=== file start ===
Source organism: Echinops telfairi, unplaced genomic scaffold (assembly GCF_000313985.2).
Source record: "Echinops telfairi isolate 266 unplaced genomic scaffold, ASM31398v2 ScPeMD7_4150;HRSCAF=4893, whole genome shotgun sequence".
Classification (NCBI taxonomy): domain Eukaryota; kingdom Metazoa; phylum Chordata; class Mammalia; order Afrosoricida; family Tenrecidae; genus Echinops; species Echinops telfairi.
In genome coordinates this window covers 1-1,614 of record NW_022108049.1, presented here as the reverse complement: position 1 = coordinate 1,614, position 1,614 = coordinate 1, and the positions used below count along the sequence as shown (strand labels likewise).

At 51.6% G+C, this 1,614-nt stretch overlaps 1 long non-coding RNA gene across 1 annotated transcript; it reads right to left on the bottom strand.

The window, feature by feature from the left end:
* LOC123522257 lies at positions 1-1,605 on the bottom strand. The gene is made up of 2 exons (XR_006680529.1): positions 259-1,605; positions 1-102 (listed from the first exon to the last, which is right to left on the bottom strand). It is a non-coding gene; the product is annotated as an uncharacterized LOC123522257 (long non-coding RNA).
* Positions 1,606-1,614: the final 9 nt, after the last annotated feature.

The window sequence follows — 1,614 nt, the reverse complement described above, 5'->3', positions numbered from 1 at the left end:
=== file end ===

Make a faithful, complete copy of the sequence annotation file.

Source organism: Echinops telfairi, unplaced genomic scaffold (assembly GCF_000313985.2).
Source record: "Echinops telfairi isolate 266 unplaced genomic scaffold, ASM31398v2 ScPeMD7_4150;HRSCAF=4893, whole genome shotgun sequence".
Classification (NCBI taxonomy): domain Eukaryota; kingdom Metazoa; phylum Chordata; class Mammalia; order Afrosoricida; family Tenrecidae; genus Echinops; species Echinops telfairi.
In genome coordinates this window covers 1-1,614 of record NW_022108049.1, presented here as the reverse complement: position 1 = coordinate 1,614, position 1,614 = coordinate 1, and the positions used below count along the sequence as shown (strand labels likewise).

At 51.6% G+C, this 1,614-nt stretch overlaps 1 long non-coding RNA gene across 1 annotated transcript; it reads right to left on the bottom strand.

The window, feature by feature from the left end:
* LOC123522257 lies at positions 1-1,605 on the bottom strand. The gene is made up of 2 exons (XR_006680529.1): positions 259-1,605; positions 1-102 (listed from the first exon to the last, which is right to left on the bottom strand). It is a non-coding gene; the product is annotated as an uncharacterized LOC123522257 (long non-coding RNA).
* Positions 1,606-1,614: the final 9 nt, after the last annotated feature.

The window sequence follows — 1,614 nt, the reverse complement described above, 5'->3', positions numbered from 1 at the left end: